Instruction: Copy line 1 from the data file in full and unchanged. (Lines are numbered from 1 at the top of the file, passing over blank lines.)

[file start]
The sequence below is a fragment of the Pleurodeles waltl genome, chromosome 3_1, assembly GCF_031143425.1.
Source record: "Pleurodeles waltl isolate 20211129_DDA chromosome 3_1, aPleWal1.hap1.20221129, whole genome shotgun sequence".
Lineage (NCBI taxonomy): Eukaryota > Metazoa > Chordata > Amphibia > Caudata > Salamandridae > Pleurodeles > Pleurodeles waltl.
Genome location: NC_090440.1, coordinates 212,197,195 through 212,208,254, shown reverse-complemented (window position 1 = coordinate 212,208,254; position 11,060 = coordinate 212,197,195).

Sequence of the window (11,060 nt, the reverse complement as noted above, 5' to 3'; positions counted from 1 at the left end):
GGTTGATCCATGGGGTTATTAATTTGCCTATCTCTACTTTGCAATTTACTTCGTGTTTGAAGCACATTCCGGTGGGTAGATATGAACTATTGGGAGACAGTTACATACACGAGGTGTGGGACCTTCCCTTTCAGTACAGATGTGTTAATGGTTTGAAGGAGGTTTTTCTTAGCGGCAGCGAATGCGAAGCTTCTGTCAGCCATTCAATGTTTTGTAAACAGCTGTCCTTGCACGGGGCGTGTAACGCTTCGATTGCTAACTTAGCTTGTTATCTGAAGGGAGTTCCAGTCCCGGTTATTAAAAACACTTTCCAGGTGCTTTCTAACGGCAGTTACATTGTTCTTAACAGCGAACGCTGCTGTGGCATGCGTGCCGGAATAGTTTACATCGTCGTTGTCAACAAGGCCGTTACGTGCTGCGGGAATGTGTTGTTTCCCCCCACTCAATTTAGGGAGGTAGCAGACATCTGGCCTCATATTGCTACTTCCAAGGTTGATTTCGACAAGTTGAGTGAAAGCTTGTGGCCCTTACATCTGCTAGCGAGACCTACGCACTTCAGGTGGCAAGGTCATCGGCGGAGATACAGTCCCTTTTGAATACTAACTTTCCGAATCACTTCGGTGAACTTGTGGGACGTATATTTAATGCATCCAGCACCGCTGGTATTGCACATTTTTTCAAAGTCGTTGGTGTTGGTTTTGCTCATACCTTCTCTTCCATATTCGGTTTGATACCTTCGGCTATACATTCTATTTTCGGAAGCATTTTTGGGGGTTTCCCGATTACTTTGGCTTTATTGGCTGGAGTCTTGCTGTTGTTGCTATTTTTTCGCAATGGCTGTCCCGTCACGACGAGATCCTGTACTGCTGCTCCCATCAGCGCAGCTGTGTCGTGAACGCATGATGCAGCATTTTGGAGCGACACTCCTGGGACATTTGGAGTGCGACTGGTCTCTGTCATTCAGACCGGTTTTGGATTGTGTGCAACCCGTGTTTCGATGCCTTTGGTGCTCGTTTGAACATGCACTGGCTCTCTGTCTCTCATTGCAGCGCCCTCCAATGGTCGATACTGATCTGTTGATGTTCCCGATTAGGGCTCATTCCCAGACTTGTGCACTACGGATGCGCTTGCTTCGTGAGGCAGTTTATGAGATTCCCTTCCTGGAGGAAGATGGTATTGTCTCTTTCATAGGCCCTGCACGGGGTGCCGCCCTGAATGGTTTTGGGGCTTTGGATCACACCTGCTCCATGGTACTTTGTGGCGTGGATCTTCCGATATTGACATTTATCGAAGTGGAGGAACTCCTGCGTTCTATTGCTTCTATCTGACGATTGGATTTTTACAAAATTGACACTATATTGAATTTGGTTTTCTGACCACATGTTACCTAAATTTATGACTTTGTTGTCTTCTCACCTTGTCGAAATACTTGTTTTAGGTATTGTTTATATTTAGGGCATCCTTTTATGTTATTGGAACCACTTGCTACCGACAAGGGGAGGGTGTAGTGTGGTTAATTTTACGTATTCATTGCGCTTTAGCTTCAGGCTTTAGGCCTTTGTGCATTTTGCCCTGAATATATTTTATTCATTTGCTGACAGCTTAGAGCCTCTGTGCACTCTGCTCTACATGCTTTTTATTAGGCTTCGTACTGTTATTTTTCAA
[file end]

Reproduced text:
The sequence below is a fragment of the Pleurodeles waltl genome, chromosome 3_1, assembly GCF_031143425.1.